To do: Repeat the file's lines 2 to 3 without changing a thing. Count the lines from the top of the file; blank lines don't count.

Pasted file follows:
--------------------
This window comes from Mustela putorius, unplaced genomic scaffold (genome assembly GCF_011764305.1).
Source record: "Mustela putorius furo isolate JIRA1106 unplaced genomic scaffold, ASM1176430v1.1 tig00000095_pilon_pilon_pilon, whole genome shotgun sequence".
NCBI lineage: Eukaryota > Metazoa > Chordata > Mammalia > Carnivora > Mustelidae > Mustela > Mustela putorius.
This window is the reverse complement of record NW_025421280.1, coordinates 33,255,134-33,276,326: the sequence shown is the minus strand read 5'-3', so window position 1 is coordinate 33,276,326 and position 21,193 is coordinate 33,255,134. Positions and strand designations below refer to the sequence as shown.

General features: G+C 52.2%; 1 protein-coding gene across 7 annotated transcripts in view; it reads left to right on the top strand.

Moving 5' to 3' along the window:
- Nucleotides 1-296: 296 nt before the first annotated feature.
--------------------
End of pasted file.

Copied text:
Source record: "Mustela putorius furo isolate JIRA1106 unplaced genomic scaffold, ASM1176430v1.1 tig00000095_pilon_pilon_pilon, whole genome shotgun sequence".
NCBI lineage: Eukaryota > Metazoa > Chordata > Mammalia > Carnivora > Mustelidae > Mustela > Mustela putorius.